The pitfalls of offshore development
A full featured website with all of the bells & whistles for just $2,000 does sound like a great deal…but is it? If you have received a proposal similar to this then it’s very likely that the development will be completed by an offshore team. While offshore development does have it’s advantages (mainly cost savings) there are also some things you should strongly consider before you sign on the dotted line.
- Who is managing the project?
When working with an offshore development team the project management piece is vital. If the project manager doesn’t have a strong technical background and understanding of your project the chances are you won’t end up getting what you think you’re paying for. It’s also important that the project manager will be efficient in communicating with the offshore team to ensure deadlines are met.
- What timezone does the development team work in?
If the development team are working in a different timezone it generally means delays in answering questions and getting results or staying up until all hours of the night to communicate with the team. If an agency and/or project manager is running the development for you you’ll want to find out if they will be communicating after hours as otherwise the project can drag out when 1 email is exchanged per day.
- Does your project have complex functionality?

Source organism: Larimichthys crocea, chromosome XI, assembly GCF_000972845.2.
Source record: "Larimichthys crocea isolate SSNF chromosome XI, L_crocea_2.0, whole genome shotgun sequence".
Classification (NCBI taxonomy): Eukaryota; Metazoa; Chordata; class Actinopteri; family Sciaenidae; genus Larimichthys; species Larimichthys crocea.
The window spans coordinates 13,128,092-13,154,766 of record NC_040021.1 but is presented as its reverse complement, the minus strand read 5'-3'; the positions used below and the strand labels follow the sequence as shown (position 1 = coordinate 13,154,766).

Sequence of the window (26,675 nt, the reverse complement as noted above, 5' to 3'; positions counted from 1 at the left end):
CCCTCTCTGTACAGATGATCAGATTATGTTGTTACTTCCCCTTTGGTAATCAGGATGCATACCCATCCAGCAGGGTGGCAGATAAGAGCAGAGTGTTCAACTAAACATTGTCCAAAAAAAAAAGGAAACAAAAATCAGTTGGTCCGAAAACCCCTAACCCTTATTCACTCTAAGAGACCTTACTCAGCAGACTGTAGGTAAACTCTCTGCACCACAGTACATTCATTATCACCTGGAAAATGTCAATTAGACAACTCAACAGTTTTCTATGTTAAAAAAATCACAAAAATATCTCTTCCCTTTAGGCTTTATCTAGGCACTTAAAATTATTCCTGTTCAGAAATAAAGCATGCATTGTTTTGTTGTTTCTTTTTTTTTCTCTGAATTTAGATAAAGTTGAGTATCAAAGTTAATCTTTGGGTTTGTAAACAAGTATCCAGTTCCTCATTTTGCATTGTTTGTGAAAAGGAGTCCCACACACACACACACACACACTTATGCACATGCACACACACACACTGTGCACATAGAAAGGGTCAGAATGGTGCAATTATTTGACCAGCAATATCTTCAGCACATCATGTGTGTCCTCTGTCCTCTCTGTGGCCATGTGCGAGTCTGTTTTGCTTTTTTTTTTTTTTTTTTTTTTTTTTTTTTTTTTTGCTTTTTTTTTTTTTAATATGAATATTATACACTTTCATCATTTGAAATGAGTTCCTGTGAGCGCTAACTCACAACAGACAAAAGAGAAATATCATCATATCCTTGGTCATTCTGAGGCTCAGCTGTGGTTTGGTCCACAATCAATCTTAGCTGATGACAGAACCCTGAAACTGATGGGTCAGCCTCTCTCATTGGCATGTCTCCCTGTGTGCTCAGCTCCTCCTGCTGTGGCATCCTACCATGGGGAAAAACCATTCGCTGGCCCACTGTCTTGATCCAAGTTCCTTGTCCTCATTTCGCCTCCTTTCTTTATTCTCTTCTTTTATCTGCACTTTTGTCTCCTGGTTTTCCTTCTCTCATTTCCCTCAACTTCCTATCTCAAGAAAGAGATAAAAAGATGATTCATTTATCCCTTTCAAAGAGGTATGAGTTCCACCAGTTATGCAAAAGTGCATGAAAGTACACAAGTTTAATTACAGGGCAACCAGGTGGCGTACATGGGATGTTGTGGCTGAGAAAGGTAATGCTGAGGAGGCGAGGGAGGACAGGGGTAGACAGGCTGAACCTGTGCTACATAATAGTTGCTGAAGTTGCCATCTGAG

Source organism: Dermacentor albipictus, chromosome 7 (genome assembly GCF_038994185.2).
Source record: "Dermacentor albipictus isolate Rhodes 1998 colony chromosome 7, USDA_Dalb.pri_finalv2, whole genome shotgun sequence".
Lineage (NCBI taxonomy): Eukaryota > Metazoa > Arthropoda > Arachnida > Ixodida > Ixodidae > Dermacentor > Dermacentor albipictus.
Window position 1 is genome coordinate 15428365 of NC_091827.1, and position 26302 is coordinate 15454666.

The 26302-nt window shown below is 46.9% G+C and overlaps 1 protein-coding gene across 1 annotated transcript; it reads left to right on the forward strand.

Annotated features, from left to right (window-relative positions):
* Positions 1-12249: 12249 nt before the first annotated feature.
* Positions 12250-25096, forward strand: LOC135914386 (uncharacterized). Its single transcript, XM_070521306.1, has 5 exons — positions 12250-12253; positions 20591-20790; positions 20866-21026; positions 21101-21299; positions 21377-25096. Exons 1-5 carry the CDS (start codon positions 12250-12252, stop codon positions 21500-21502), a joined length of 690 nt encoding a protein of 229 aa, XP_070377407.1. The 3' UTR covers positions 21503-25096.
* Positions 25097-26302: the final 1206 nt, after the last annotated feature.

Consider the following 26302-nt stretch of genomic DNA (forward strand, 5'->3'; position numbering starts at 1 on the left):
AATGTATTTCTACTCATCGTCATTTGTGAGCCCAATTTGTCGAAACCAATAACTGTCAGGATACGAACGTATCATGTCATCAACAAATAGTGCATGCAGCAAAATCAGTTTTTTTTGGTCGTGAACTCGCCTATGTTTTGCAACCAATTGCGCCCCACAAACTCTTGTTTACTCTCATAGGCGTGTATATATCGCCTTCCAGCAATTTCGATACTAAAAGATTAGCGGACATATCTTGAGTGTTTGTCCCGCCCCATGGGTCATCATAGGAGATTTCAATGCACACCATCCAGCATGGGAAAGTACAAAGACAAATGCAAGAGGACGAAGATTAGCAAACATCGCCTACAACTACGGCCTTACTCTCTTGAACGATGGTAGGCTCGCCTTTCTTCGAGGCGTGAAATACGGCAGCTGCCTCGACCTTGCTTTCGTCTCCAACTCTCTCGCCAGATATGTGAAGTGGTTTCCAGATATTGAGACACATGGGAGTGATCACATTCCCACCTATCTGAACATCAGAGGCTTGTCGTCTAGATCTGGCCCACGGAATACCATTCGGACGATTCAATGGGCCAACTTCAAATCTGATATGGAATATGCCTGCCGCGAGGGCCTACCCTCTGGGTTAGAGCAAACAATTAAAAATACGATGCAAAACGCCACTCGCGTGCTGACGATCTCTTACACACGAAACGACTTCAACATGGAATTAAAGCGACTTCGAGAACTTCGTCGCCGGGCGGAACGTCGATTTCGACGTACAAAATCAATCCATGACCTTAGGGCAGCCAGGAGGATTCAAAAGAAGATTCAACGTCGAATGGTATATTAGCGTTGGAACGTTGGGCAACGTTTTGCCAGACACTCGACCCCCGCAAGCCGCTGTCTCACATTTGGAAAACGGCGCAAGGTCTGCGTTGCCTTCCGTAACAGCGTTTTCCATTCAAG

If your project has complex functionality and requirements you’ll want to be sure you can communicate this effectively with the offshore team (either directly or via the project manager). Relying on emails to communicate detailed requirements can be difficult and often things get lost in translation. This generally results in delayed development timeframes and a frustrating experience for all involved.
- Is quality a key requirement for your project?
If a quality solution is more important than saving a few dollars then give consideration to who will be building and project managing your solution. Make sure that you check out their portfolio and that they have experience delivering similar solutions. While saving a few dollars up front might be enticing, if you have to start from scratch when your chosen company can’t deliver what you need then it could end up costing a lot more in the long run!
I’ve seen plenty of clients get lured in by the attraction of cheaper development costs only to regret the decision and end up paying more in the long run to fix or finish the project when it all goes south. Your website is generally a long term investment (on average a website should last 3–5 years before it needs to be upgraded) so spending a little more upfront and getting a solution that will last and deliver results is in my opinion a smarter choice.
Don’t get me wrong, offshore development can work but unless your project is relatively simple and you are very tech savvy and have experience project managing development teams I would not recommend it. In the end you do get what you pay for and your website is your online shop front so it’s worth investing in a solution that will deliver results.
The main point to take away is to know who will be working on your project and what their experience is. Make sure that when you compare proposals you really are comparing apples with apples and not apples with lemons. A small cost saving up front might end up in a lot of extra expenses later on so do your homework and know who you are engaging to build your project.
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